In January 2019 Ghali, Gué Pequeno, Sfera Ebbasta and Salmo criticized Fedez's album Paranoia Airlines, describing it as boring on Twitter and making negative comments by freestyle. In February 2020 in an interview with Il Messaggero, Ghali says:\"Fedez I toured with him in 2012. Then who didn't help me came to ask me duets. In this setting there is a lot of opportunism; [...] I remember when they told me you'll never do anything and you'll stay forever in the dark in a corner: it was Fedez who told me those things. So far there are no contacts. He tries to get close sometimes, but I try to avoid him\". The rapper concluded: \"Maybe I was wrong, because nobody knows how long and how much dedication is behind a record. If he makes a bad record next time, I'll avoid commenting on it.\"
Speaking to MBW, Marco Alboni, Chairman and Chief Executive, WM Italy, said: Ghali is the voice of a generation and his fans have never needed him more. We worked to create a campaign that could connect people in these dark times and create a communal moment.
After the two international collaborations with Ed Sheeran, in the remake of Antisocial, and with Stormzy, on January 17 2020 the new single feat Salmo Boogieman was released, which on Spotify has been listened to two million times in a week, while the video on Youtube has exceeded half a million clicks in a day. The song has been at the top of the official Fimi/Gfk singles chart since the first week of its release.
The arrogant announcement has annoyed many members of the U.N. and generated a good deal of sympathy for Boutros-Ghali. But there is little hope that he can somehow survive an American veto. Under the U.N. Charter, the 15-member Security Council nominates a Secretary-General for approval by the 185-member General Assembly. Some Boutros-Ghali supporters hope that another of the veto-armed Big Five - China, most likely - will veto every other candidate so long as the U.S. vetoes Boutros-Ghali. With the Security Council paralyzed and unable to nominate a new Secretary-General, the General Assembly might then extend Boutros-Ghali's original term for a few more years, without calling it a second term. That happened once before - when the General Assembly extended Trygve Lie's term for three years in 1950.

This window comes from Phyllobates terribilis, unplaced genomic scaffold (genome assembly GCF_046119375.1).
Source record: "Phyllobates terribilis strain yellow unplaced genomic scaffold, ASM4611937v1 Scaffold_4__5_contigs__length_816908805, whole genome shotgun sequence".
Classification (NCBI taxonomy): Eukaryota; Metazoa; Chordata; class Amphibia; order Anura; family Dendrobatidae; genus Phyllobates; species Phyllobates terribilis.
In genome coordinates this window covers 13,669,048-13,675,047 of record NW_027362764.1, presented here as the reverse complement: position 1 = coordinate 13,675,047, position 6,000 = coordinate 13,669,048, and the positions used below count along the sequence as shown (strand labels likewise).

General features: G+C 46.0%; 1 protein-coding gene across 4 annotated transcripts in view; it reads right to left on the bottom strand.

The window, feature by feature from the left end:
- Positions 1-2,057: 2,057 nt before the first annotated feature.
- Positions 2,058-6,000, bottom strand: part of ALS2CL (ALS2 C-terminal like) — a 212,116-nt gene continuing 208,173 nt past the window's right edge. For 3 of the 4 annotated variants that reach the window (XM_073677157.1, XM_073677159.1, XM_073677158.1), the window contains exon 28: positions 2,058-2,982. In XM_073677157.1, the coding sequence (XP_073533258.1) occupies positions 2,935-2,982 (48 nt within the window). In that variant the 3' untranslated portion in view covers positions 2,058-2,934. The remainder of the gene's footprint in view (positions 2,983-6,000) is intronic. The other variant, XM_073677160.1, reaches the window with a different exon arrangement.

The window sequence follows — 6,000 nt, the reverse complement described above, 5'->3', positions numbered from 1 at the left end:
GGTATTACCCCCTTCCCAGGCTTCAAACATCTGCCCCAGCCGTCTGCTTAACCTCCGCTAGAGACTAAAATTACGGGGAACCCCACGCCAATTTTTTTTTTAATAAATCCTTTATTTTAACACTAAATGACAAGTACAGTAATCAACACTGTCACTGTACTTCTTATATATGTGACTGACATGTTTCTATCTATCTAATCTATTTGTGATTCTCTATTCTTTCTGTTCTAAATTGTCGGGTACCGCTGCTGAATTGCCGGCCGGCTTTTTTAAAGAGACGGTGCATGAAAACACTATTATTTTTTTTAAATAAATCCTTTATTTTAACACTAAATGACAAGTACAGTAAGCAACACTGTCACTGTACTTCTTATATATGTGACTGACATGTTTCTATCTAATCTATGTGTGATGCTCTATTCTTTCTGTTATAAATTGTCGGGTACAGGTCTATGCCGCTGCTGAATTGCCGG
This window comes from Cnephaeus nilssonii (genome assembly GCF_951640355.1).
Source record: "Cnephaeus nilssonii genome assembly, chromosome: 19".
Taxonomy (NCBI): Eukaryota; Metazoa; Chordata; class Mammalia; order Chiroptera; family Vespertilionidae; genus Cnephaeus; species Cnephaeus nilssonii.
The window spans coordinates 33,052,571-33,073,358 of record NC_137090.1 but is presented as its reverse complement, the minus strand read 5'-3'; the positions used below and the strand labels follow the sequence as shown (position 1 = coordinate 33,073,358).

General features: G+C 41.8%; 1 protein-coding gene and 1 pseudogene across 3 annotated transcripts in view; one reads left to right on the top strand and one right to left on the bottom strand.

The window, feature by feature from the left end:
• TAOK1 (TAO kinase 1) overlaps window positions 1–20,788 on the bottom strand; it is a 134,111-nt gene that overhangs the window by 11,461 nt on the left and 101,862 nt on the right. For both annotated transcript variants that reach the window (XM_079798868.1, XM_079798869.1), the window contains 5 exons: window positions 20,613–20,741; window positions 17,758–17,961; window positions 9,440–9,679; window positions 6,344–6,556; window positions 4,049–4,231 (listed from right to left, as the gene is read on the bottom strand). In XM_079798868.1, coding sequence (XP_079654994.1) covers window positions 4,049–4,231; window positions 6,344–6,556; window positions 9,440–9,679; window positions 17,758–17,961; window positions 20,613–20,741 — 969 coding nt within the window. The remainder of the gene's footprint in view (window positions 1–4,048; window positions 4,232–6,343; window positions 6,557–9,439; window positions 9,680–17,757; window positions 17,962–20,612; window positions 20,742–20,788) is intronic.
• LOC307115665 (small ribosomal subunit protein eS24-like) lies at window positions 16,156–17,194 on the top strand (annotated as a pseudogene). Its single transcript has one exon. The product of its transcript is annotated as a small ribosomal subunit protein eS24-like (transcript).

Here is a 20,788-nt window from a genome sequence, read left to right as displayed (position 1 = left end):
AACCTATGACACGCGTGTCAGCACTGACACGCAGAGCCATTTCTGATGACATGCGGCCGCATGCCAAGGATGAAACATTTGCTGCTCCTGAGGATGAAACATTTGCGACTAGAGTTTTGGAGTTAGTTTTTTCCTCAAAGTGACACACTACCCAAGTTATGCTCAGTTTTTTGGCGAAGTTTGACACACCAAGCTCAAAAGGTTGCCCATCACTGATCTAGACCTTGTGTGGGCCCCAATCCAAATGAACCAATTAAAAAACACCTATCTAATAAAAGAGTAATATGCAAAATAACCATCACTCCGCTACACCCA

But it is hard to see China vetoing all other candidates - especially if the Americans succeed in their strategy of persuading the Africans to come up with a new African candidate as soon as Boutros-Ghali is vetoed. That suggestion has tempted some African governments already, and there is a good deal of talk in U.N. corridors about the chances of three Africans - Kofi Annan of Ghana, the undersecretary general in charge of peacekeeping; Olara Otunnu of Uganda, the president of the International Peace Academy; and Ahmed Salim Salim of Tanzania, the secretary-general of the Organization of African Unity.